According to the head of EU climate change policy Frans Timmermans, the United States may be able to avoid the European Union’s planned border carbon tariff, because of its similar climate targets. The tariff, known as the carbon border adjustment mechanism (CBAM), aims to level the playing field for EU manufacturers by imposing a border tariff on emission-intensive goods imported into the EU such as iron, cement and steel. It seeks to ensure that EU producers who are subject to carbon pricing aren’t unfairly competing against lower cost imports that do not have to pay a carbon price in their country of origin. In so doing, the CBAM will penalise countries with weaker climate policies than the EU, but countries may be exempted if they have a domestic carbon price similar to what EU manufacturers pay. According to Timmermans, it appears that the United States may be one such country.
In a report by Reuters on 20 September, Timmermans is quoted as saying “if the United States has the same trajectory as we have in terms of emission reduction, then … the ‘carbon club’ is on the table. Because that means that the carbon footprint of a ton of steel in the U.S. is comparable to the carbon footprint of a ton of steel in Europe – then you don’t need a carbon border adjustment mechanism… This is probably not going to apply with other major trading partners. But between the EU and U.S., I don’t fear that… I think we’re still in parallel.” This statement came after the US pledged to reduce its emissions by at least 50% from 2005 levels by 2030 and recently enacted domestic legislation which puts it on a trajectory to do so. According to Reuters, the CBAM would have affected US steel, aluminium and fertiliser imports into the EU.
The reference to a carbon club, is theoretical at this stage. Originally conceived of by Nobel prize-winning economist William Nordhaus, a carbon club represents a group of countries that has agreed to achieve a higher emission reduction target between them through technological change that supports rapid decarbonisation, with associated tariff penalties for its members. The club hedges against emitters moving to countries with lower climate ambitions by erecting carbon borders in a coordinated manner, and encouraging those outside the club to take on similarly ambitious measures (i.e. climate targets) in order to take advantage of its trade benefits. A club would, in theory, overcome the challenge of free-riding under the global climate regime and its weak enforcement mechanism, whilst also fostering green growth between club members. The topic of climate clubs was put forward by the United Kingdom under its leadership of the G7 last year, and it became popular again under Germany’s G7 leadership this year, who wished to make a “cooperative and open climate club” a signature of their presidency.
The statement was most likely welcomed by United States Democrats who in June this year had sought to introduce a Bill called the “Clean Competition Act”, the purpose of which would be to apply a levy various energy-intensive imports, including fossil fuels, petrochemicals, steel, cement, fertilizer and hydrogen. When introducing the Bill, Senator Shedon Whitehouse commented that “[t]here’s a real prospect that Canada, E.U. and U.K. all basically bind together on a common carbon border adjustment. And if we haven’t joined up with them, we’re just sort of deliberate losers.”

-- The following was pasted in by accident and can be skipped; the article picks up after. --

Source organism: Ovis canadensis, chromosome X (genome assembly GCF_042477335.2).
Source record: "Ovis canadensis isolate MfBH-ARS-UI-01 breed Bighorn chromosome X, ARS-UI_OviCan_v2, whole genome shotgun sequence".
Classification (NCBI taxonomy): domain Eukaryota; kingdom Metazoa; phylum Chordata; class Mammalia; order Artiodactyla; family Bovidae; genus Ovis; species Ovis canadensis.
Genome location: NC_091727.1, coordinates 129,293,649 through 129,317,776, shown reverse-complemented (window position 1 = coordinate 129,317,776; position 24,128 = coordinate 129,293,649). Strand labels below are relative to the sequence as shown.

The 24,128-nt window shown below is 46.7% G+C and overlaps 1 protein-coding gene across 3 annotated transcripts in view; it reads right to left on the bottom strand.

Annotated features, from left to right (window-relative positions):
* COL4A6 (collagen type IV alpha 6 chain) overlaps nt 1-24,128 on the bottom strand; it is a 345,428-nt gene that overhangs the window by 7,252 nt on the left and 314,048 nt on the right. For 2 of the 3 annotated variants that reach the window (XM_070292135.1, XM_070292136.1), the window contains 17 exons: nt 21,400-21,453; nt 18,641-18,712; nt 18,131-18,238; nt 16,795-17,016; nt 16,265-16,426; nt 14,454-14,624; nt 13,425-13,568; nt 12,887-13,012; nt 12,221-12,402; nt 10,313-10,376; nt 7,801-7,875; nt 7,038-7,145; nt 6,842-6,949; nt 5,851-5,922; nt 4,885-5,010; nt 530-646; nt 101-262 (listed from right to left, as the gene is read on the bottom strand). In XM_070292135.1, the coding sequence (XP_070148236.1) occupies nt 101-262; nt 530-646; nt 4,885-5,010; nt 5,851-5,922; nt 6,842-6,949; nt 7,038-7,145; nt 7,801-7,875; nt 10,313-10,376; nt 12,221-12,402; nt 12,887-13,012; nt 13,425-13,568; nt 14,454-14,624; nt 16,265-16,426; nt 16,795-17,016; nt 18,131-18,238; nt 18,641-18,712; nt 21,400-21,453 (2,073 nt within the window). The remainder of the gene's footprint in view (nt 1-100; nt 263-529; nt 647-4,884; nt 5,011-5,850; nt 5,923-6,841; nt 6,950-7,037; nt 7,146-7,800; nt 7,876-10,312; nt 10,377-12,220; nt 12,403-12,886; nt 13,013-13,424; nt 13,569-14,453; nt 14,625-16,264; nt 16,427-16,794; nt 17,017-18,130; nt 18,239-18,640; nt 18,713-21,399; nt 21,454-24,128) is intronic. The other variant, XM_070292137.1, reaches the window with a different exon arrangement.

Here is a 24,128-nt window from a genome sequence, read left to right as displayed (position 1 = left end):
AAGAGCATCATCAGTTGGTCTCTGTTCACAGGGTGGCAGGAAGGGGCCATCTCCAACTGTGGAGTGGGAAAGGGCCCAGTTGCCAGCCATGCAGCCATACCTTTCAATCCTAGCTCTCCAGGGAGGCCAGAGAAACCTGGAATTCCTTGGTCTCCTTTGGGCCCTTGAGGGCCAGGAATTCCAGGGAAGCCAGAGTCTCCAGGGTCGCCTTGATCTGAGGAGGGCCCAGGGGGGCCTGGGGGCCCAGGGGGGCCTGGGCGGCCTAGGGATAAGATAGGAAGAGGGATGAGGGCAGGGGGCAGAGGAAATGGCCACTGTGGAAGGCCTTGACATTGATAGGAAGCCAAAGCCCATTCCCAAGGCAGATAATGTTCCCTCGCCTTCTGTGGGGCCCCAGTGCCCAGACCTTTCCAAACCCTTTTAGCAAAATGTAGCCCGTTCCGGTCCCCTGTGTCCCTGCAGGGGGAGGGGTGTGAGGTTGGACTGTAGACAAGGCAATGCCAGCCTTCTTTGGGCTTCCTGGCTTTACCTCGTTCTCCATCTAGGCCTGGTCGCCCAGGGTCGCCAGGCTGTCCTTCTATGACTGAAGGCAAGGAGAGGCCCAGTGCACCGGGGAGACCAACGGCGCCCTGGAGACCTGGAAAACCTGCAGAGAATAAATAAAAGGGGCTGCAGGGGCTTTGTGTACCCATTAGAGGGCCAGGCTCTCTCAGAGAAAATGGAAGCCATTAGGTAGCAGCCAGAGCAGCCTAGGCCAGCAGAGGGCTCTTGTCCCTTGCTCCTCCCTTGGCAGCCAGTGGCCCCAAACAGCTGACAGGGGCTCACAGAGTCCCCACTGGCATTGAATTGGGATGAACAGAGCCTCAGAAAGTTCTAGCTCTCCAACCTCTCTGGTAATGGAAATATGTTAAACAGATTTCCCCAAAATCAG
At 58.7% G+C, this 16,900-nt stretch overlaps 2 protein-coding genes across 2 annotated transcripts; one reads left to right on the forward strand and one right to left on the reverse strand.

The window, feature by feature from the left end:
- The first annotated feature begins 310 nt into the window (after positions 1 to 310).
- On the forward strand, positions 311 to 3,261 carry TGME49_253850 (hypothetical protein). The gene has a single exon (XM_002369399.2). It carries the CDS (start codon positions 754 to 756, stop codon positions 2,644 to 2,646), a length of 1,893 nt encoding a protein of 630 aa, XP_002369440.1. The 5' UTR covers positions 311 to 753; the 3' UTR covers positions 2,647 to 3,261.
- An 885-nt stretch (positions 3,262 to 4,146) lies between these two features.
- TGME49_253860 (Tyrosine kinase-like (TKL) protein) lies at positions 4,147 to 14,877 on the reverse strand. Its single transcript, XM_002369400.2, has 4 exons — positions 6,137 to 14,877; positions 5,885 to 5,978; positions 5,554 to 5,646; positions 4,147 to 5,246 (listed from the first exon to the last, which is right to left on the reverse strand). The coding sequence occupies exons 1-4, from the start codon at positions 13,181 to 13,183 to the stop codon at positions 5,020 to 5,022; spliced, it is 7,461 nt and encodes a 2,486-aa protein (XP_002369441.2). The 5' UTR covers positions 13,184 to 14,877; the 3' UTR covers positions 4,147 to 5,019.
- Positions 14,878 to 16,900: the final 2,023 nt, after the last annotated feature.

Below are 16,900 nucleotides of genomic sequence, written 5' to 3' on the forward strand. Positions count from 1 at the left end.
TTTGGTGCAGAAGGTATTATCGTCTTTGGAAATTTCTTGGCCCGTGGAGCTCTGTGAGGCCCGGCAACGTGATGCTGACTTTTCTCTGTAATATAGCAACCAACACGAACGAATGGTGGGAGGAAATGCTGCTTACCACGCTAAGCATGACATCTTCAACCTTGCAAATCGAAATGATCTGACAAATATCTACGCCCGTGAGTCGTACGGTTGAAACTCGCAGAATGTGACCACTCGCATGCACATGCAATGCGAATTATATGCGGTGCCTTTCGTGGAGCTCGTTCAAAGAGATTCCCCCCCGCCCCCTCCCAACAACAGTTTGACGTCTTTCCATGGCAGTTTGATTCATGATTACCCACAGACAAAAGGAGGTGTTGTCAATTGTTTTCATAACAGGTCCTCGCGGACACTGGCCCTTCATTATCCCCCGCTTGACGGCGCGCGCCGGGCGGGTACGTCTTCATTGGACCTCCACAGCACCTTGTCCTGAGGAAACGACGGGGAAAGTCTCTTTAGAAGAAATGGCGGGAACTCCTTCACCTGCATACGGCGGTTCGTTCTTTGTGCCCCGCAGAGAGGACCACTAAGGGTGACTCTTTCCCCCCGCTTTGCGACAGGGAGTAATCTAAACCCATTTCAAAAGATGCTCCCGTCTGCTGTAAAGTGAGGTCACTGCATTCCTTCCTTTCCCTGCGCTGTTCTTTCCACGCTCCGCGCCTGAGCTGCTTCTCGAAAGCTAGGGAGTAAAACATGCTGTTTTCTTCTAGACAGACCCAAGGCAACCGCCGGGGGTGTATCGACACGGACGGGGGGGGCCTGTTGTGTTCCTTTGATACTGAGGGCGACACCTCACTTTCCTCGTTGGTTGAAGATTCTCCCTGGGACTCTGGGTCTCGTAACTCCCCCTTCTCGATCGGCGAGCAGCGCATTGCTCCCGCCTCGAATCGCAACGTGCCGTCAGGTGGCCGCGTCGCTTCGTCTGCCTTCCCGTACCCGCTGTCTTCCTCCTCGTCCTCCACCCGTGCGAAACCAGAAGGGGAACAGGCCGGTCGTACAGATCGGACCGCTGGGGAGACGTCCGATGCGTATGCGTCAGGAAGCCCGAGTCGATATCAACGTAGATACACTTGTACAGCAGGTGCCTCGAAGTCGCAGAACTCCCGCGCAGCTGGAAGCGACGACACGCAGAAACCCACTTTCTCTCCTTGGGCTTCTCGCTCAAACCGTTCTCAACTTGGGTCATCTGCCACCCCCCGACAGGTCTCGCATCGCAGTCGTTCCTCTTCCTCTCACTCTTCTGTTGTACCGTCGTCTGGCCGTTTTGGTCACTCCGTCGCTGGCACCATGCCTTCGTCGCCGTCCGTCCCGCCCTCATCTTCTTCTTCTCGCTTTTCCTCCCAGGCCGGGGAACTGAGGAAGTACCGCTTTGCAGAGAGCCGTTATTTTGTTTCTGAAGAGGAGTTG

African countries are still in the process of determining the potential impact of the CBAM on exports. In its current form there are no waivers for goods originating from Least Developed Countries (most African Countries have this status) although one of the CBAM’s recommendations is for financial support to be provided for LDC decarbonisation projects. Unsurprisingly, to date, a number of developing countries are “gravely concerned” about the CBAM. It is perceived as a discriminatory trade barrier and contrary to the principles of international environmental law. China and India and South Africa have raised concerns the mechanism runs afoul of World Trade Organisation Rules against protectionism.
Whatever its legal status, African countries will need to consider its impact on their exports and ascertain the extent to which a lack of carbon pricing or similar measures domestically prejudices exports. The potential for the creation of a carbon club between the US and EU further drives this imperative, and African countries run the risk of being trade isolated without adequate pricing instruments in place. The difficulty is that many African countries do not have a carbon pricing mechanism (such as a carbon tax or emissions trading scheme) in place and their introduction can be both risky and complex. Whilst carbon pricing certainly has its advantages, there are concerns that it can also be costly, administratively burdensome, bring about higher risks of regressive impacts, and potentially tax inefficient in a developing country context. The economic, social and administrative aspects to ensure an effective and appropriate design, in a context where African countries are relatively low emitters, lack the industrial scale emissions base of developed countries, and where the source of emissions is not always linked to a readily identifiable taxable emitter within the tax net, and are highly sensitive to fluctuations in fuel prices, warrants careful consideration of if and how such instruments are introduced. Further consideration is also needed on how the CBAM and potential carbon club will affect African exports with and without a carbon price being introduced.